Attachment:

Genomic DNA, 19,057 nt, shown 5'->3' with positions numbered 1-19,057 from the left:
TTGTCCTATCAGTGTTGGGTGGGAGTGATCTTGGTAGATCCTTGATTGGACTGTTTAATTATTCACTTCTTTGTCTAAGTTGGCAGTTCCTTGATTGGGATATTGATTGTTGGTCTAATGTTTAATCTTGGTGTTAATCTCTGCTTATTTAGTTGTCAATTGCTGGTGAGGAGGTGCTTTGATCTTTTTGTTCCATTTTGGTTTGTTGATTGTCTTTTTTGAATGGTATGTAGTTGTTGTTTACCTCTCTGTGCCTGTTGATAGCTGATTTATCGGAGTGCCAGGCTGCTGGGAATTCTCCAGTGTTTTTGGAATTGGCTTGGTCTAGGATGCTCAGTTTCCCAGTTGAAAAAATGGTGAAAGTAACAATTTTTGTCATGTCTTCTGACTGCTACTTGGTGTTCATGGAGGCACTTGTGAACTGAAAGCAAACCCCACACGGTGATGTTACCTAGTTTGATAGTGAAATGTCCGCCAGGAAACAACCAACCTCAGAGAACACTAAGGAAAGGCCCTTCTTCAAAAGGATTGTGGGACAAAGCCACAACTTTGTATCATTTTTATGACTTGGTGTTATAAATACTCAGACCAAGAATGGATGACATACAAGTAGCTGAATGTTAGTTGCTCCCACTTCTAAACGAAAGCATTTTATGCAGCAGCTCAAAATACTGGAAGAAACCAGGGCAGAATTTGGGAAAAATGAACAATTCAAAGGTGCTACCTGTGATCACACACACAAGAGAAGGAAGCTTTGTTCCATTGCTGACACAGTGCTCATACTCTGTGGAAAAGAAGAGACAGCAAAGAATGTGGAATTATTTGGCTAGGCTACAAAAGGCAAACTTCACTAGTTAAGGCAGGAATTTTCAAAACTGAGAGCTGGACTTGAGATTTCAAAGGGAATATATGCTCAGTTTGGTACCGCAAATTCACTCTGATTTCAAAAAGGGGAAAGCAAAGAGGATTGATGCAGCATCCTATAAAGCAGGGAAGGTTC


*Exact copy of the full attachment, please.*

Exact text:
Genomic DNA, 19,057 nt, shown 5'->3' with positions numbered 1-19,057 from the left:
TTGTCCTATCAGTGTTGGGTGGGAGTGATCTTGGTAGATCCTTGATTGGACTGTTTAATTATTCACTTCTTTGTCTAAGTTGGCAGTTCCTTGATTGGGATATTGATTGTTGGTCTAATGTTTAATCTTGGTGTTAATCTCTGCTTATTTAGTTGTCAATTGCTGGTGAGGAGGTGCTTTGATCTTTTTGTTCCATTTTGGTTTGTTGATTGTCTTTTTTGAATGGTATGTAGTTGTTGTTTACCTCTCTGTGCCTGTTGATAGCTGATTTATCGGAGTGCCAGGCTGCTGGGAATTCTCCAGTGTTTTTGGAATTGGCTTGGTCTAGGATGCTCAGTTTCCCAGTTGAAAAAATGGTGAAAGTAACAATTTTTGTCATGTCTTCTGACTGCTACTTGGTGTTCATGGAGGCACTTGTGAACTGAAAGCAAACCCCACACGGTGATGTTACCTAGTTTGATAGTGAAATGTCCGCCAGGAAACAACCAACCTCAGAGAACACTAAGGAAAGGCCCTTCTTCAAAAGGATTGTGGGACAAAGCCACAACTTTGTATCATTTTTATGACTTGGTGTTATAAATACTCAGACCAAGAATGGATGACATACAAGTAGCTGAATGTTAGTTGCTCCCACTTCTAAACGAAAGCATTTTATGCAGCAGCTCAAAATACTGGAAGAAACCAGGGCAGAATTTGGGAAAAATGAACAATTCAAAGGTGCTACCTGTGATCACACACACAAGAGAAGGAAGCTTTGTTCCATTGCTGACACAGTGCTCATACTCTGTGGAAAAGAAGAGACAGCAAAGAATGTGGAATTATTTGGCTAGGCTACAAAAGGCAAACTTCACTAGTTAAGGCAGGAATTTTCAAAACTGAGAGCTGGACTTGAGATTTCAAAGGGAATATATGCTCAGTTTGGTACCGCAAATTCACTCTGATTTCAAAAAGGGGAAAGCAAAGAGGATTGATGCAGCATCCTATAAAGCAGGGAAGGTTC